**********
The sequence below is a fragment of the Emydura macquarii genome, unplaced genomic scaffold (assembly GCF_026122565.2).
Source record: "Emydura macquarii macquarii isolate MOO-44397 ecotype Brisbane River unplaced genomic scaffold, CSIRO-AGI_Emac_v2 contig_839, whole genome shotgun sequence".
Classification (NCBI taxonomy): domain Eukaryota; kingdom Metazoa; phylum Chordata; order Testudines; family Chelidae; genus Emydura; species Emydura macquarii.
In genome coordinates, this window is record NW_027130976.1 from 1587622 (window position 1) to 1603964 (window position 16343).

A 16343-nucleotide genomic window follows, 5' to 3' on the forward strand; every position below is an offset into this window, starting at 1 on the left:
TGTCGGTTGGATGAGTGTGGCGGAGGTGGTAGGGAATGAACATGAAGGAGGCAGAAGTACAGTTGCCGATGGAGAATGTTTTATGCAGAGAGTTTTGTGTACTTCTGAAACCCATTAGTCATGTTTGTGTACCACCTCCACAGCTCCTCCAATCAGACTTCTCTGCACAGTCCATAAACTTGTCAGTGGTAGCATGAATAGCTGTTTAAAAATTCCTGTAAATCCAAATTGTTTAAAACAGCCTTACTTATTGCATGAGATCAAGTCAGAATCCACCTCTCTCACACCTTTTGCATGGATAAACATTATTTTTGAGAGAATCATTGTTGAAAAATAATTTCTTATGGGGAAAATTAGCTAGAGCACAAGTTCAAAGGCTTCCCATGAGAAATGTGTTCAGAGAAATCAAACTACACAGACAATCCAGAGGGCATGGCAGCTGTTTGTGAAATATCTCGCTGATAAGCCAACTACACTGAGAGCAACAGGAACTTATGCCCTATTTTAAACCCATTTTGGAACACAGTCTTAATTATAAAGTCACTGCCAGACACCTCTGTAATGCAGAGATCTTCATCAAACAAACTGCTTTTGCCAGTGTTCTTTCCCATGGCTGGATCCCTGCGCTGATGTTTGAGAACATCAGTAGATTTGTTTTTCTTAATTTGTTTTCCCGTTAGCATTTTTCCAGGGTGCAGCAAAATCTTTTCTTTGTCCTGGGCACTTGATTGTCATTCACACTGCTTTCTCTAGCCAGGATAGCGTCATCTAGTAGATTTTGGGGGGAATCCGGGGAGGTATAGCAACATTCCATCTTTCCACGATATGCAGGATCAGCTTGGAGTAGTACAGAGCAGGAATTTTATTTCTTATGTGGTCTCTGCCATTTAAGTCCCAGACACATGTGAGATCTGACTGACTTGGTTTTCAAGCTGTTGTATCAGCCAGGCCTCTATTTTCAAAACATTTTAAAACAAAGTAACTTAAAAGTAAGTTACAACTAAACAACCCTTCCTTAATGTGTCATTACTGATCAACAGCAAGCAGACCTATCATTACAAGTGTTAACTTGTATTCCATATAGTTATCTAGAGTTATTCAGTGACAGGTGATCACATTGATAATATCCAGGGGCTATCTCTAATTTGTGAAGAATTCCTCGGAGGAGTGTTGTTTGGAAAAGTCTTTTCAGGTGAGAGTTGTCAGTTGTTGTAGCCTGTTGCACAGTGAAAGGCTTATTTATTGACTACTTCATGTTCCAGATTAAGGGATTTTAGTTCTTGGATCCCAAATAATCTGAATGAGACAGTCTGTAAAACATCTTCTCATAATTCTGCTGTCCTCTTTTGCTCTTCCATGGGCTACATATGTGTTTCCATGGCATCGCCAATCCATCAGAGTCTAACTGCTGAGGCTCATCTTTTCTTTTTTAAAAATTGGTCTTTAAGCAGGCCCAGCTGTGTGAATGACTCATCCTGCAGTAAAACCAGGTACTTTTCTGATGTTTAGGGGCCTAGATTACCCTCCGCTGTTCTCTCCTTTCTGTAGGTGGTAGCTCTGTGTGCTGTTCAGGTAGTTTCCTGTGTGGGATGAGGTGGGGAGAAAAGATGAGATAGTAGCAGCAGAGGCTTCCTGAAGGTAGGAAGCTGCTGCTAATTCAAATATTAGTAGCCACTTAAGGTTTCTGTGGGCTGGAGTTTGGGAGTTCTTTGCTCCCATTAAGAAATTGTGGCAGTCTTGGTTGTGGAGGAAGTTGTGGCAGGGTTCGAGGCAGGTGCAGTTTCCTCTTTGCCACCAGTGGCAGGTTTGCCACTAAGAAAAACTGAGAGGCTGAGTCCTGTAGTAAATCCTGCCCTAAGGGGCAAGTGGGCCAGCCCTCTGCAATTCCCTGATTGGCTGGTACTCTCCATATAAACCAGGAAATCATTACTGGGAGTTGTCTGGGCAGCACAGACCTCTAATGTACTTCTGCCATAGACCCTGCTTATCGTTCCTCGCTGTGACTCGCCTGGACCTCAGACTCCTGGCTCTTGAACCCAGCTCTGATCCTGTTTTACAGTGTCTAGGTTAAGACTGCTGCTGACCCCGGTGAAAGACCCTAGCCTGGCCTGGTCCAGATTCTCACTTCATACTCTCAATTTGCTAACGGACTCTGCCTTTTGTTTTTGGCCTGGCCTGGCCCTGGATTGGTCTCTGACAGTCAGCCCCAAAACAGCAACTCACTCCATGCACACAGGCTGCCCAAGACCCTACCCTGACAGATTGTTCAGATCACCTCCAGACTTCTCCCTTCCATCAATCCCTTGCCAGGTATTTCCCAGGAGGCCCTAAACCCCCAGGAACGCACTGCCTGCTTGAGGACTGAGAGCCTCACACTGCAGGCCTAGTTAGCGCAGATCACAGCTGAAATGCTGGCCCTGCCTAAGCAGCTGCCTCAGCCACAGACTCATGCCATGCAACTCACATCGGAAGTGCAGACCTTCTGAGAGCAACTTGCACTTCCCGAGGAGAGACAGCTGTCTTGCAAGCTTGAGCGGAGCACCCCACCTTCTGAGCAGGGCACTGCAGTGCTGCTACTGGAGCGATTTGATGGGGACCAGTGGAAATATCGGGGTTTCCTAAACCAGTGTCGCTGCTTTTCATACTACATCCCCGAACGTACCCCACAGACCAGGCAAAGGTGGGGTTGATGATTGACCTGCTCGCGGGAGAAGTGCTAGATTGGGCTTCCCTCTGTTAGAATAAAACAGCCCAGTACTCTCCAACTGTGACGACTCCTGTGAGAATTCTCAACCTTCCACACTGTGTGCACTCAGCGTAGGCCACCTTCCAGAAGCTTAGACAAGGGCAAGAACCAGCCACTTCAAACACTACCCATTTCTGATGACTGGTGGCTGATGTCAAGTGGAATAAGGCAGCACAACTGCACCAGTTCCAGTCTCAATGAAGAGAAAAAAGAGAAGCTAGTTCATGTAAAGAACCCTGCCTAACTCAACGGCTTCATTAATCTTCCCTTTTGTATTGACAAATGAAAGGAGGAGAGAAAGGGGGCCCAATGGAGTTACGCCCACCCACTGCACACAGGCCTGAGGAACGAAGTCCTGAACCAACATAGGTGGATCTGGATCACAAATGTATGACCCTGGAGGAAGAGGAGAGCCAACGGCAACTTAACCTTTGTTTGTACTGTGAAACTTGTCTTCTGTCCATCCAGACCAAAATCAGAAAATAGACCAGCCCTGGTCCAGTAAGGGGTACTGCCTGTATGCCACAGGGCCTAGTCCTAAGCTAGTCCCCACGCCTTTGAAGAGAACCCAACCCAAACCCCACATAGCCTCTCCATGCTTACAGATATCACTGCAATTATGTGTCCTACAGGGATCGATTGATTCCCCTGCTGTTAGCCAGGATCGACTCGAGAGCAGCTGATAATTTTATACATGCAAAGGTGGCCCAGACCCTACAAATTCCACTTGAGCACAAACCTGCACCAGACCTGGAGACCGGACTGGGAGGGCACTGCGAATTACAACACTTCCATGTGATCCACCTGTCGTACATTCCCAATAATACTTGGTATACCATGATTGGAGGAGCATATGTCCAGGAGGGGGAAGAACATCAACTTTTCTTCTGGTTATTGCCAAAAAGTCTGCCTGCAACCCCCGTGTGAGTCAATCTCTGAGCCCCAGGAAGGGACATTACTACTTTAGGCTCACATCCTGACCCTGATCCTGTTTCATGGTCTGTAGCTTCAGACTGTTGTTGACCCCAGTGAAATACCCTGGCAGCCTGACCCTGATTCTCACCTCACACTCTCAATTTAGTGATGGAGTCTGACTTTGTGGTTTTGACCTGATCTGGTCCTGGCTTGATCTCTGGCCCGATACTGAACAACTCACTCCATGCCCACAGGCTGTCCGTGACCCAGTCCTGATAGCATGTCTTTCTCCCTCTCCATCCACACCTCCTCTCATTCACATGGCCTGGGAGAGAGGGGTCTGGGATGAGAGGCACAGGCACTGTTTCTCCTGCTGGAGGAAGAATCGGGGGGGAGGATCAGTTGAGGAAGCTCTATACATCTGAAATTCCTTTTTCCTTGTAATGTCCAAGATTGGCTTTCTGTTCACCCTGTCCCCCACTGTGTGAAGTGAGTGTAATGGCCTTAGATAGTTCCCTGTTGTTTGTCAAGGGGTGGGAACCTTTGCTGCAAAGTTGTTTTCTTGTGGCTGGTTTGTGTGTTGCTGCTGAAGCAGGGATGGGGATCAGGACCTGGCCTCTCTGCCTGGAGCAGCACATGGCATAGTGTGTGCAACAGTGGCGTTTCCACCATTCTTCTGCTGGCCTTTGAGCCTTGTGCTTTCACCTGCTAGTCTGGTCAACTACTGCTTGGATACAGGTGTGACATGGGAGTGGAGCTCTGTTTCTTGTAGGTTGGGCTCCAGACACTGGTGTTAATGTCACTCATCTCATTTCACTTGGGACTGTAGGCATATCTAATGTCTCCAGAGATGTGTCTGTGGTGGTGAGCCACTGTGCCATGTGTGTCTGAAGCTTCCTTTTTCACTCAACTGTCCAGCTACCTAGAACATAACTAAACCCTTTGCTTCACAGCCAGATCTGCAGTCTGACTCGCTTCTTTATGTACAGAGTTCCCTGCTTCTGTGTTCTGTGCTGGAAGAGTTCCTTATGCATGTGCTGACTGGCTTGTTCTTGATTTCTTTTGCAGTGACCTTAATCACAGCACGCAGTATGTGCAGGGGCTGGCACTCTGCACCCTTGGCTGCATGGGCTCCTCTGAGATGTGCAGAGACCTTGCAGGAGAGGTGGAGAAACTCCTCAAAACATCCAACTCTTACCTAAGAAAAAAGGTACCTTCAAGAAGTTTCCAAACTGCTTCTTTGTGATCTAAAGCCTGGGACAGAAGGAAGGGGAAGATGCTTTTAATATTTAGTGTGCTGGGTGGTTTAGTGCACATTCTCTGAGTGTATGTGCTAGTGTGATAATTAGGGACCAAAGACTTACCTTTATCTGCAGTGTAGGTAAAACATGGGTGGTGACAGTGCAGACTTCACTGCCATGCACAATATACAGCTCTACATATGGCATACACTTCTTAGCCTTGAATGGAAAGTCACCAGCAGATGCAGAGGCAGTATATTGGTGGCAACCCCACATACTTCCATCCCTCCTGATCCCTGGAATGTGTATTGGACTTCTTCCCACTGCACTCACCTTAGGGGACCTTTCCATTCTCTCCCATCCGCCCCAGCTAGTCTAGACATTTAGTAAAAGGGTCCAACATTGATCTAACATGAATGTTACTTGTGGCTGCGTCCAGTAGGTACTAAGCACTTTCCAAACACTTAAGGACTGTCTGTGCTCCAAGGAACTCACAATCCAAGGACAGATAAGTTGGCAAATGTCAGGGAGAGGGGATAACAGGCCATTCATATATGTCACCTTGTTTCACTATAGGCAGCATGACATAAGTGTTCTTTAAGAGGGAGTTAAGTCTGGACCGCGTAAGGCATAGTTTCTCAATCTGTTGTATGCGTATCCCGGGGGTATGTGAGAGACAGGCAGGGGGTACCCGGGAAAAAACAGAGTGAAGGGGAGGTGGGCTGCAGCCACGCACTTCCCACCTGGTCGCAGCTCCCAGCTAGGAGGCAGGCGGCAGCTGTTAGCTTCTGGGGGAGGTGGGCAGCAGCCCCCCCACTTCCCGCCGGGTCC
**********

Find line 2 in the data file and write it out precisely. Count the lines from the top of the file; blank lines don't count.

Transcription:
Source record: "Emydura macquarii macquarii isolate MOO-44397 ecotype Brisbane River unplaced genomic scaffold, CSIRO-AGI_Emac_v2 contig_839, whole genome shotgun sequence".